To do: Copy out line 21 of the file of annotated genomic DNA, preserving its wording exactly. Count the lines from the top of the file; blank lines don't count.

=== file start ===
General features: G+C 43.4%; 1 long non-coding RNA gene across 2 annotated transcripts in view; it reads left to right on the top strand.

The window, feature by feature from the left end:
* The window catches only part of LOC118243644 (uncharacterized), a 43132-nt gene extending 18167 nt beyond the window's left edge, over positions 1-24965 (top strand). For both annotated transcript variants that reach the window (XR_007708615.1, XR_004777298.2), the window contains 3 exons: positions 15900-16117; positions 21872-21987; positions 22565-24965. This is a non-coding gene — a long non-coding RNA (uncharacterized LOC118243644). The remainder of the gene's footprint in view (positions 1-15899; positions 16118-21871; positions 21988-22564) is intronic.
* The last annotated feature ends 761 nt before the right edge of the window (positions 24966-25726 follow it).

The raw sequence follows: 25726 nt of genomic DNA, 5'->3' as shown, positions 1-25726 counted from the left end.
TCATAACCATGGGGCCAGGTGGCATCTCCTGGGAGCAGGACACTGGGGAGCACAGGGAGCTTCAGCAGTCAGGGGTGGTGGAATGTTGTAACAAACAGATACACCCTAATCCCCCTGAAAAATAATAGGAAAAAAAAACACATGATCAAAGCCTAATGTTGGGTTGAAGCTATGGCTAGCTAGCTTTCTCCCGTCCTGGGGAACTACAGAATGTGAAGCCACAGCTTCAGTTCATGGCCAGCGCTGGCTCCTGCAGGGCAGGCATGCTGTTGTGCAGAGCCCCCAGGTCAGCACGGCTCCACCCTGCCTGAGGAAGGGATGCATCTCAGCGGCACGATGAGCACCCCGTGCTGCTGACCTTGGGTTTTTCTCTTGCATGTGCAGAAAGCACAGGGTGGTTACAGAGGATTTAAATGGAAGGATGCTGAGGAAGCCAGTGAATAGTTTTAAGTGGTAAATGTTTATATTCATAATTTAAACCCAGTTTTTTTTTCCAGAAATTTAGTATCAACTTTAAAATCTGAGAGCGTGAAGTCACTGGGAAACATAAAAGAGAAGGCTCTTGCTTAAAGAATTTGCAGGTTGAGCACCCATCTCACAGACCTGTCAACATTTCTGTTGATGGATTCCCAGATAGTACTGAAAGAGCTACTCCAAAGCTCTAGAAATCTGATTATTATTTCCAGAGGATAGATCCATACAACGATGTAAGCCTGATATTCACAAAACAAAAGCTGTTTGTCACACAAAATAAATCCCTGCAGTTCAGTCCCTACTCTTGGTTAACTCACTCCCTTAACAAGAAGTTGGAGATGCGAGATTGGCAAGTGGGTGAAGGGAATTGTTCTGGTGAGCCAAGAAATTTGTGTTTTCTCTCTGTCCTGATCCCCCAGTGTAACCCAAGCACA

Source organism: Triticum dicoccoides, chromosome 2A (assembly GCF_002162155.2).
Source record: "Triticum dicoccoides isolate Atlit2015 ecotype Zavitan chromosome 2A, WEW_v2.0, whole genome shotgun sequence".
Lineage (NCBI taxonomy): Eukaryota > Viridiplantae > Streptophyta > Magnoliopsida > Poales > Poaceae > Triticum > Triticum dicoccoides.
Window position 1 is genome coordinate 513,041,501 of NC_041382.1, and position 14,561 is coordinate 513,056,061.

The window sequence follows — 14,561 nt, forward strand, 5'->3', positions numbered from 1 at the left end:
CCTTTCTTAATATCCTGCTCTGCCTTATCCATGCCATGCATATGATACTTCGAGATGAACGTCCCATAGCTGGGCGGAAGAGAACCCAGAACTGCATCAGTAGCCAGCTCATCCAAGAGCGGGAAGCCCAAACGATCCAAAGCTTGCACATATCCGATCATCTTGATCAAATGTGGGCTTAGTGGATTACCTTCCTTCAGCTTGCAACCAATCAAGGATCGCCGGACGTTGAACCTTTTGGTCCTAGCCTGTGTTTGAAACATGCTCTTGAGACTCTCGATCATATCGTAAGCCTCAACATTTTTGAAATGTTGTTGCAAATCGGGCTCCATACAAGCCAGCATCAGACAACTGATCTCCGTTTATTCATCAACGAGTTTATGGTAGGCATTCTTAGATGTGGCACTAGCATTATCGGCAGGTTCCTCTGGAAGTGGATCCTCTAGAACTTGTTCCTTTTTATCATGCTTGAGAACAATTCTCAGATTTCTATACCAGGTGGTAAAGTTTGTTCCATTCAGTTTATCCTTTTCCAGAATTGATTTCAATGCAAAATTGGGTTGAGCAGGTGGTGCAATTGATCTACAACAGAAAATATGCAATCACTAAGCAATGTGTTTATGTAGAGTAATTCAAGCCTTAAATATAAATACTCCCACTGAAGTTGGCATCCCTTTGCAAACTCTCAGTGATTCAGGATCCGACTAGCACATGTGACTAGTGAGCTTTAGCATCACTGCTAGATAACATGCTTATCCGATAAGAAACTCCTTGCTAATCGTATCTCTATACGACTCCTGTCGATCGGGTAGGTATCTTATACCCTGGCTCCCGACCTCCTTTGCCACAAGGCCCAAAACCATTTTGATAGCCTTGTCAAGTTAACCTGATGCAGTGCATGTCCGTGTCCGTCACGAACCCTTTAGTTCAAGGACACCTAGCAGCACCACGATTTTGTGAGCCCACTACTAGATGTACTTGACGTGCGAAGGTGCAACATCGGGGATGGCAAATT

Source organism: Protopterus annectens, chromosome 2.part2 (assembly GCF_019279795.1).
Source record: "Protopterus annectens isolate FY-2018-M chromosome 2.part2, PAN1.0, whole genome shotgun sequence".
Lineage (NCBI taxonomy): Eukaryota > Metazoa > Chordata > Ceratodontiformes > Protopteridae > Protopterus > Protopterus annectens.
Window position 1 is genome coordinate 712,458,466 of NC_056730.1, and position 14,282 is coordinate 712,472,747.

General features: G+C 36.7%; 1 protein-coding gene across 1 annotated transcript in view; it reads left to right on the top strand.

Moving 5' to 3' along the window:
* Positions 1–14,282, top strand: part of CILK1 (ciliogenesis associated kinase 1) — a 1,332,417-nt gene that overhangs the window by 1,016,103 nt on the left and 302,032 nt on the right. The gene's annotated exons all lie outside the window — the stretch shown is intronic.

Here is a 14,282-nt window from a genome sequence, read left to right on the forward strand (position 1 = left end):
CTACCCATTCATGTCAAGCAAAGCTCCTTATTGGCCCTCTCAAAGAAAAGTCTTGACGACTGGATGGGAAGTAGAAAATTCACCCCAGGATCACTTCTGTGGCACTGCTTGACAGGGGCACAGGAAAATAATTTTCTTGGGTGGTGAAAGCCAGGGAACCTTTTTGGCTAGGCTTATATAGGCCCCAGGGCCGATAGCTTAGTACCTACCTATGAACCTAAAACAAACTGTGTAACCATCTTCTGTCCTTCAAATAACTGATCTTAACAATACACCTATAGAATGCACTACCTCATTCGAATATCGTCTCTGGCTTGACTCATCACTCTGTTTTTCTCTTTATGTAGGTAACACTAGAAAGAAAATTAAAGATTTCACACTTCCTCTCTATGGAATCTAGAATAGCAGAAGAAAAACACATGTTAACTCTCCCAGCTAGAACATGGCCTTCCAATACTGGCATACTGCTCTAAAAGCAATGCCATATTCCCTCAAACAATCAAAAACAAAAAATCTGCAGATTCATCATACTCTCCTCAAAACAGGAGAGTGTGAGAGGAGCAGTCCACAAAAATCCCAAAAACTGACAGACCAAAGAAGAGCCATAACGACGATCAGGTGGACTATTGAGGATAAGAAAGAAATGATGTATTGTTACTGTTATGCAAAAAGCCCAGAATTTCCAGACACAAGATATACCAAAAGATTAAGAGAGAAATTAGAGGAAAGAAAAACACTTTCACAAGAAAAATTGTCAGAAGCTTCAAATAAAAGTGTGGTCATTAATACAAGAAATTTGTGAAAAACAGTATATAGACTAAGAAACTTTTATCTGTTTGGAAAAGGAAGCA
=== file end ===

CTACCCATTCATGTCAAGCAAAGCTCCTTATTGGCCCTCTCAAAGAAAAGTCTTGACGACTGGATGGGAAGTAGAAAATTCACCCCAGGATCACTTCTGTGGCACTGCTTGACAGGGGCACAGGAAAATAATTTTCTTGGGTGGTGAAAGCCAGGGAACCTTTTTGGCTAGGCTTATATAGGCCCCAGGGCCGATAGCTTAGTACCTACCTATGAACCTAAAACAAACTGTGTAACCATCTTCTGTCCTTCAAATAACTGATCTTAACAATACACCTATAGAATGCACTACCTCATTCGAATATCGTCTCTGGCTTGACTCATCACTCTGTTTTTCTCTTTATGTAGGTAACACTAGAAAGAAAATTAAAGATTTCACACTTCCTCTCTATGGAATCTAGAATAGCAGAAGAAAAACACATGTTAACTCTCCCAGCTAGAACATGGCCTTCCAATACTGGCATACTGCTCTAAAAGCAATGCCATATTCCCTCAAACAATCAAAAACAAAAAATCTGCAGATTCATCATACTCTCCTCAAAACAGGAGAGTGTGAGAGGAGCAGTCCACAAAAATCCCAAAAACTGACAGACCAAAGAAGAGCCATAACGACGATCAGGTGGACTATTGAGGATAAGAAAGAAATGATGTATTGTTACTGTTATGCAAAAAGCCCAGAATTTCCAGACACAAGATATACCAAAAGATTAAGAGAGAAATTAGAGGAAAGAAAAACACTTTCACAAGAAAAATTGTCAGAAGCTTCAAATAAAAGTGTGGTCATTAATACAAGAAATTTGTGAAAAACAGTATATAGACTAAGAAACTTTTATCTGTTTGGAAAAGGAAGCA